CC BY-NC-ND 4.0 · Indian J Radiol Imaging 2024; 34(03): 382-389
DOI: 10.1055/s-0043-1777742
Original Article

Diagnostic Utility of Integration of Dynamic Contrast-Enhanced and Dynamic Susceptibility Contrast MR Perfusion Employing Split Bolus Technique in Differentiating High-Grade Glioma

Virender Malik
1   Army Hospital (Research & Referral), Delhi, India
2   Department of Imaging Sciences and Interventional Radiology, Sree Chitra Tirunal Institute for Medical Sciences & Technology, Thiruvananthapuram, India
Bejoy Thomas
2   Department of Imaging Sciences and Interventional Radiology, Sree Chitra Tirunal Institute for Medical Sciences & Technology, Thiruvananthapuram, India
Deepti A. N.
3   Department of Pathology, Sree Chitra Tirunal Institute for Medical Sciences & Technology, Thiruvananthapuram, India
Krishna Kumar K.
4   Department of Neurosurgery, Sree Chitra Tirunal Institute for Medical Sciences & Technology, Thiruvananthapuram, India
› Author Affiliations
Funding None.


Background: Despite documented correlation between glioma grades and dynamic contrast-enhanced (DCE) magnetic resonance (MR) perfusion-derived parameters, and its inherent advantages over dynamic susceptibility contrast (DSC) perfusion, the former remains underutilized in clinical practice. Given the inherent spatial heterogeneity in high-grade diffuse glioma (HGG) and assessment of different perfusion parameters by DCE (extravascular extracellular space volume [Ve] and volume transfer constant in unit time [k-trans]) and DSC (rCBV), integration of the two into a protocol could provide a holistic assessment. Considering therapeutic and prognostic implications of differentiating WHO grade 3 from 4, we analyzed the two grades based on a combined DCE and DSC perfusion.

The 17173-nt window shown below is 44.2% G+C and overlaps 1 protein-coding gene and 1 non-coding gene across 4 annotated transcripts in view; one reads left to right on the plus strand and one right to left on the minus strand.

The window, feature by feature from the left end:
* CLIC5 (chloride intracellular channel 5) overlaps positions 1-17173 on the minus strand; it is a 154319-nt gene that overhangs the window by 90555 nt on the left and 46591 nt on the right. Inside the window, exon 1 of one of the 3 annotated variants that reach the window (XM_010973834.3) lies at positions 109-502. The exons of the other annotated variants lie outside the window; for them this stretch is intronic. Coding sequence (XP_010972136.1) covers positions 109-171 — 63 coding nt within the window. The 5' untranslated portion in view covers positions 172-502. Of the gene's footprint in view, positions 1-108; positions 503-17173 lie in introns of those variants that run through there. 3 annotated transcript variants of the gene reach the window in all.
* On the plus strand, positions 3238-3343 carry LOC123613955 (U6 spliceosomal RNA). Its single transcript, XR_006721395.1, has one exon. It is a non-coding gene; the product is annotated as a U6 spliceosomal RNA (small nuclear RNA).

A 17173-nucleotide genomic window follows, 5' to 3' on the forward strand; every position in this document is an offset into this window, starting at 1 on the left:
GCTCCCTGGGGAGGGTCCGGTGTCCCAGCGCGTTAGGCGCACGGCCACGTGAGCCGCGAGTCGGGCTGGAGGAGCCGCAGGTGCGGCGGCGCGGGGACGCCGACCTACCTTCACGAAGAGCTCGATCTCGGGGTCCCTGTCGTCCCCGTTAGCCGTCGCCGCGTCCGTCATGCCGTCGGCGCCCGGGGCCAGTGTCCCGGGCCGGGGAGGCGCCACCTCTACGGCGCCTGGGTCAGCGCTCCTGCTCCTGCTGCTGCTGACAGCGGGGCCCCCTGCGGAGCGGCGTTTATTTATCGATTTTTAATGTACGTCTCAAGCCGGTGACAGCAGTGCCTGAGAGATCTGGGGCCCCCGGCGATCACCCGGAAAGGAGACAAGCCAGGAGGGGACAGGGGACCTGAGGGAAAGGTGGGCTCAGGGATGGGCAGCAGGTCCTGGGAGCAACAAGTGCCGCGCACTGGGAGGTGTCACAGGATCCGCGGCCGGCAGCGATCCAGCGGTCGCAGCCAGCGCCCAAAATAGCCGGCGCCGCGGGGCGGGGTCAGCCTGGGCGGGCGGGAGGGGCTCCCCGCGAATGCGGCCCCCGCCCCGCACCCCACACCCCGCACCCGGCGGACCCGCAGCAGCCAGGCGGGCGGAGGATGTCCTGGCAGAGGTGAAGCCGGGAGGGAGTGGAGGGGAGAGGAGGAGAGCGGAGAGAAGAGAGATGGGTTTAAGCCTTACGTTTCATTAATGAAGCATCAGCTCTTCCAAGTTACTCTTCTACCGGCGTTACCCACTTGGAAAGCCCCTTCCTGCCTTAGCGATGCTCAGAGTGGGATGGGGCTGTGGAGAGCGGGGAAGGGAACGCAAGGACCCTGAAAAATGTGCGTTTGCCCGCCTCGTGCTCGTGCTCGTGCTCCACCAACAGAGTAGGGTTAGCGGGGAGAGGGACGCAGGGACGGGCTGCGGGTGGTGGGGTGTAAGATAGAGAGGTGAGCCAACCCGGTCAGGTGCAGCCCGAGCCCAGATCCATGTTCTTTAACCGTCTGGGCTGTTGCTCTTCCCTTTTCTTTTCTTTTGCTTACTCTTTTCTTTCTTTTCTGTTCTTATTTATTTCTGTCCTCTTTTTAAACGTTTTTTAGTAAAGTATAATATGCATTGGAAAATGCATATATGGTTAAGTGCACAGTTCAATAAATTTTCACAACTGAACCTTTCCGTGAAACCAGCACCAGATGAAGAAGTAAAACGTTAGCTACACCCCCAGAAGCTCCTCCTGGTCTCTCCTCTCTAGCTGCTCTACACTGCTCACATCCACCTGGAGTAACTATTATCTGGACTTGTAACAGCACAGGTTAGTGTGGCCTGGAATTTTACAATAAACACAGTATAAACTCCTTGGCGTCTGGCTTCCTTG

Methods: Perfusion sequences were performed on 3-T MR. Cumulative dose of 0.1 mmol/kg of gadodiamide, split into two equal boluses, was administered with an interval of 6 minutes between the DCE and DSC sequences. DCE data were analyzed utilizing commercially available GenIQ software.

Results: Of the 41 cases of diffuse gliomas analyzed, 24 were WHO grade III and 17 grade IV gliomas (2016 WHO classification). To differentiate grade III and IV gliomas, Ve cut-off value of 0.178 provided the best combination of sensitivity (88.24%) and specificity (87.50%; AUC: 0.920; p < 0.001). A relative cerebral blood volume (rCBV) of value 3.64 yielded a sensitivity of 70.59% and specificity of 62.50% (p = 0.018). The k-trans value, although higher in grade III than in grade IV gliomas, did not reach statistical significance (p = 0.108).

Conclusion: Uniqueness of employed combined perfusion technique, treatment naïve patients at imaging, user-friendly postprocessing software utilization, and ability of Ve and rCBV to differentiate between grade III and IV gliomas (p < 0.05) are the strengths of the present study, contributing to the existing literature and moving a step closer to achieving accurate MR perfusion-based glioma grading.


This work was carried out at Sree Chitra Tirunal Institute for Medical Sciences & Technology, Thiruvananthapuram, India.

Publication History

Article published online:
17 January 2024

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